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Adventures In Energy
The Emotional Physiology of Energy Injury
A balanced energy ecosystem promotes vitality, synchronization, and function to all aspects of our being. Discord disrupts this balanced synergy. The causes of discord are many. They can include the lack of basic bodily needs being meet such as food, water and clean air, suppressed emotions, trauma, repetitive self-judgment, generational miasmas, physical injury, hopelessness, social conditioning, thought projections, implants, and more. Frankly, the list is endless. Healing is the re-alignment of the different parts of our self with spirit to re-balance the parts that are out of harmony with the whole.
Emotions are core elements of energetic injury and processing them are central for true healing. (See the article Emotions: Translations of Subtle Energy.) Unprocessed emotions create discomfort and inhibit healing. This can happen after an accident, but also due to everyday life-events that are too difficult to fully feel. The pain of a parent’s continual criticism, or guilt over causing someone else misfortune, for example, are often managed by damping down what the body feels. While this can allow time for healing, it can also turn into denial and avoidance.
Here are three different aspects of the way emotions and energy are interwoven into our physiology.
After an injury or other harmful event, the natural healing process of the body automatically begins. However, as healing proceeds sometimes, for no apparent reason, progress stalls. If the body has all the physical elements needed to heal, but reaches a plateau in recovery, the reason is almost always due to the presence of unprocessed emotions. They are held within the tissue in an ‘energy cyst,’ a concept identified by osteopath John Upledger, creator of CranioSacral Therapy.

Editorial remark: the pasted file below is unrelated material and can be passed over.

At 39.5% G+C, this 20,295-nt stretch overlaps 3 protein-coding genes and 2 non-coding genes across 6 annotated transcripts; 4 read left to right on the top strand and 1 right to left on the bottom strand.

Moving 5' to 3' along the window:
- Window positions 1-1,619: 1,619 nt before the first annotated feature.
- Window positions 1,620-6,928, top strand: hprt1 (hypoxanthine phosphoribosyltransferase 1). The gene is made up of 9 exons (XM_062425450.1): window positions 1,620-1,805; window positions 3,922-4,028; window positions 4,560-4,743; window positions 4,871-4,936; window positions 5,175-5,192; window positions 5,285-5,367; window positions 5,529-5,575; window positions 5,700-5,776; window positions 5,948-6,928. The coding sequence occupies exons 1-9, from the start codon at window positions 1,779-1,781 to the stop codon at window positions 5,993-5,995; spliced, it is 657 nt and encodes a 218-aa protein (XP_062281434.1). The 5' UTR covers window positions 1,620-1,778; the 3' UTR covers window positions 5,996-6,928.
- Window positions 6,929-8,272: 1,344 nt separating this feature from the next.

An energy cyst is an energetic bundle of unprocessed emotions combined with the physical force of the trauma. Consider being in a car accident and suffering whiplash. You receive treatment and your pain is significantly reduced. Then, healing seems to stall and your pain and limitation doesn’t improve. For years you suffer with headaches and neck pain. Imaging studies indicate that the structural part of your injury is resolved. The problem is determined to reside in your soft tissue; muscles, tendons, ligaments, and fascia. Massage and physical therapy help for short periods, but nothing creates full resolution.
In his seminal work, Upledger declared that emotions experienced at the time of an accident–fear and anger, for example–are trapped in the tissue along with the force of the impact. The size and intensity of the energy cyst is related to the degree of the emotions and the force of impact. Until processed, the emotions haven’t completed their function and cannot resolve. (See the article Emotions: Translations of Subtle Energy.) Physically, in an attempt to decrease the emotional and physical discomfort, muscles tighten around the area to numb it. Fascia restricts movement and the tissue is isolated from blood, energy, and nerve flow needed for resolution. Energy healing, in this instance, focuses on moving the fascia and dissolving the energy cyst. Emotions stored inside can be processed and muscle tension releases. Flow is restored so physical healing can resume.
In the 1950s, Wilhelm Reich, the father of body-centered psychotherapy, discovered that specific emotions seem to be generated and processed in specific places in the body. This comes as no surprise to body-workers. Most people know where they feel sadness. They know where shame resides, and they know where they feel love. Only scientists relegated emotions to the brain.
Reich identified seven distinct segments related to the generation and expression of specific emotions. Segments are comprised of circular bands of muscles working together to regulate the vertical flow of energy in the body. Energy flowing into an area increases awareness of the emotions generated and held there, As with an energy cyst, to stop the flow of energy and therefore inhibit feeling the uncomfortable emotions in a particular segment, muscles within that segment tighten.